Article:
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[TR] This Be the Place - FAWK 2/16/2008


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Trip: This Be the Place - FAWK


Date: 2/16/2008


Trip Report:

So a group of five of us had had enough with day trips in powder (tuff tuff life) and wanted to bust out the traverse season. Avi hazard has been notoriously aggro over the last few months, and since it hadn't snowed for a bit and the rating was down to moderate, we figured a bigger trip was damn time: Place Glacier horseshoe traverse it was.


Common knowledge has it that North Joffre Creek is a slide alder purgatory, but we were surprised to find a wide open road that led to the very head of the valley, and the various ice climbs shining away quite prominently. We guessed about a 2hr ski from cars to base, and the climbs looked good to go.




Plan was to do the thing counter clockwise with an exit by Cassiope. We worked our way into the whited-out headwaters of North Joffre Creek and wound our way up excellent powder tree runs and into the alpine. Took a lot of determination to skin up such good skiing without being able to ski down it :mad:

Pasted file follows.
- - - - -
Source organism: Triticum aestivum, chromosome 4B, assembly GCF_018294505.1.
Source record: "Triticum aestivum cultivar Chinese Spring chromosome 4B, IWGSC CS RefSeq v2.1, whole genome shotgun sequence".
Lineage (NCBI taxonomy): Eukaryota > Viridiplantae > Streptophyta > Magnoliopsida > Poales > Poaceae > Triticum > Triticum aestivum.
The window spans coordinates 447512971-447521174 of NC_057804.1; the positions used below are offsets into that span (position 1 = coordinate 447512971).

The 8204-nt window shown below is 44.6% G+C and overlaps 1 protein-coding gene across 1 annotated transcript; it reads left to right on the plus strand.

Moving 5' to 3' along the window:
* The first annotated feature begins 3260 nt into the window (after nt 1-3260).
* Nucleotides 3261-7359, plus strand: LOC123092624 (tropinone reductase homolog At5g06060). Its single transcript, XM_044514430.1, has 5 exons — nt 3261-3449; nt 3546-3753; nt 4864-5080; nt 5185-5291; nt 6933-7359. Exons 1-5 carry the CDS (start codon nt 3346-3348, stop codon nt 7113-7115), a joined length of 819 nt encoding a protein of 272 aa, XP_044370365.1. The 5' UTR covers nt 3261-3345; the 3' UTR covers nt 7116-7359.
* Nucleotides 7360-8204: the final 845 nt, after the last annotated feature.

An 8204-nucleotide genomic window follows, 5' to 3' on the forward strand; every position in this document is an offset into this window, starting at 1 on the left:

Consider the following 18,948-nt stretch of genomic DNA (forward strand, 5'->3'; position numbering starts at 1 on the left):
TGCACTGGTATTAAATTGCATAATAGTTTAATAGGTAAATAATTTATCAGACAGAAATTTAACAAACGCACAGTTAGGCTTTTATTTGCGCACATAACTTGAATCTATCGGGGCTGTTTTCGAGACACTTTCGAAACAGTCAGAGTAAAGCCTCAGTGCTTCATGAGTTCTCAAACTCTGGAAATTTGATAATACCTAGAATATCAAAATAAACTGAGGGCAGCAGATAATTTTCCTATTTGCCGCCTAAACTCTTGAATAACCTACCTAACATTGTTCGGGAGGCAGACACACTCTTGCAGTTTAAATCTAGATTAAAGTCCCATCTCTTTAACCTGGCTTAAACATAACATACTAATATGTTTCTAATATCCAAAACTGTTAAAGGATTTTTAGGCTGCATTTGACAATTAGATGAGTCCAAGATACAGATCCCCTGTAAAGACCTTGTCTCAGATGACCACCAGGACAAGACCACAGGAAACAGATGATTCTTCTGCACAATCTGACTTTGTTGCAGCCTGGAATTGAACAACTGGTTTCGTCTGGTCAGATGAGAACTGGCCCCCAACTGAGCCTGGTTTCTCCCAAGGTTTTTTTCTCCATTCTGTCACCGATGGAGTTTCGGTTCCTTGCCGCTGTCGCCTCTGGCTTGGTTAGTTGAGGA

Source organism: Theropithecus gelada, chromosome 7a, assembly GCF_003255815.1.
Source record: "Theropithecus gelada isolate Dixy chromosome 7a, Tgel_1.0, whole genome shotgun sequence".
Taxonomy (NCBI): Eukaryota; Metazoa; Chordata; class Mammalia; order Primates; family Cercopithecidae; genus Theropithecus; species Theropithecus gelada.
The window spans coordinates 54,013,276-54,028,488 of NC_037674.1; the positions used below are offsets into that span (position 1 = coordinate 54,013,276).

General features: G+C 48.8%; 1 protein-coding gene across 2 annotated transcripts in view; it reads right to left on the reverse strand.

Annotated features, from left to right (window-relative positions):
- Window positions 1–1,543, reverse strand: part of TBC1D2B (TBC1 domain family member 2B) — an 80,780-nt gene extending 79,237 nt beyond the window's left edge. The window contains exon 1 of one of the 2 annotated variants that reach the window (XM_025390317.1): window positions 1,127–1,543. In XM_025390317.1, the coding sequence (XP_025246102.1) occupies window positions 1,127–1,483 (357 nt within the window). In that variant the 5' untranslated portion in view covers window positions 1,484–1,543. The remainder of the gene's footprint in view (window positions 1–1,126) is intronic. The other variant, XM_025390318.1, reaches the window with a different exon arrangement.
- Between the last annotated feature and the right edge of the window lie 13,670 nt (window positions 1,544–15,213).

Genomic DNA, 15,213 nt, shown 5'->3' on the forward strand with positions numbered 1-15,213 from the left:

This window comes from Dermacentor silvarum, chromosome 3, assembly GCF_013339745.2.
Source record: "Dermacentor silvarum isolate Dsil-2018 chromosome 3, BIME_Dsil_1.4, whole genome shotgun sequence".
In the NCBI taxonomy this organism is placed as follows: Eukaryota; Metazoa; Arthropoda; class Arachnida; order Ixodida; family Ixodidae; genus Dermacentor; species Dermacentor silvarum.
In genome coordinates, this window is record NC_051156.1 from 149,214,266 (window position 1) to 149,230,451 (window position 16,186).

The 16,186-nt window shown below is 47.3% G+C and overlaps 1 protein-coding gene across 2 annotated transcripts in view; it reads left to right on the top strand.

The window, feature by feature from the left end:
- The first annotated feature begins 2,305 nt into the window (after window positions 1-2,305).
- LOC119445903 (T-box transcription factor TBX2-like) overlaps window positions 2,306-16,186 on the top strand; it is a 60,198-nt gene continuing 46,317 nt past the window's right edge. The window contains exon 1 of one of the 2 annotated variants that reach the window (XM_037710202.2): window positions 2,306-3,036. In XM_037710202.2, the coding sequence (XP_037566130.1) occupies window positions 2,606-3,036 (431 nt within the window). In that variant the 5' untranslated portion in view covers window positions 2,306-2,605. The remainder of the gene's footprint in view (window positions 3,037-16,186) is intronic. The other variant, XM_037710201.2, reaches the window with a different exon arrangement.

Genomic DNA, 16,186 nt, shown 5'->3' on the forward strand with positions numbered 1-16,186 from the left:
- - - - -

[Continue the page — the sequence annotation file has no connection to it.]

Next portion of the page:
Sure enough, we got above the fog about 5:00pm:




We were hoping on a camp on the Place Glacier itself but we were faced with one last, quite steep, slope as a final barrier over onto the glacier. We debated how to attack the thing: some wanted to go up to the ridge top, but PB and I had once tried some steep couloirs over there fronting the 8 mile valley and knew that the ridge had 1800' of exposure on the other side. Problem slope at right:




I started skining up the left side of the slope to try to link into what looked like a bench system on the map, but things felt too steep and the slope was wickedly exposed over cliffbands.


We traversed back right to where it looked like we could bootpack up to the ridgetop. The sun was now going down and we had been going about 7 hrs nonstop. Looking up at GROC starting the bootpack:




Looking down to the glacier below:



Three seconds later, the whole slope cracked. We could see the crack right in front of us darting from rock outcrop to rock outcrop. We looked at each other and silently mouthed "D-O-N-T M-O-V-E" It was the proverbial car teetering on the edge of the cliff. There was a good four seconds of silence there where no one said anything, there wasn't a sound in the air, and all I remember was the hue of the sun going down over Saxifrage.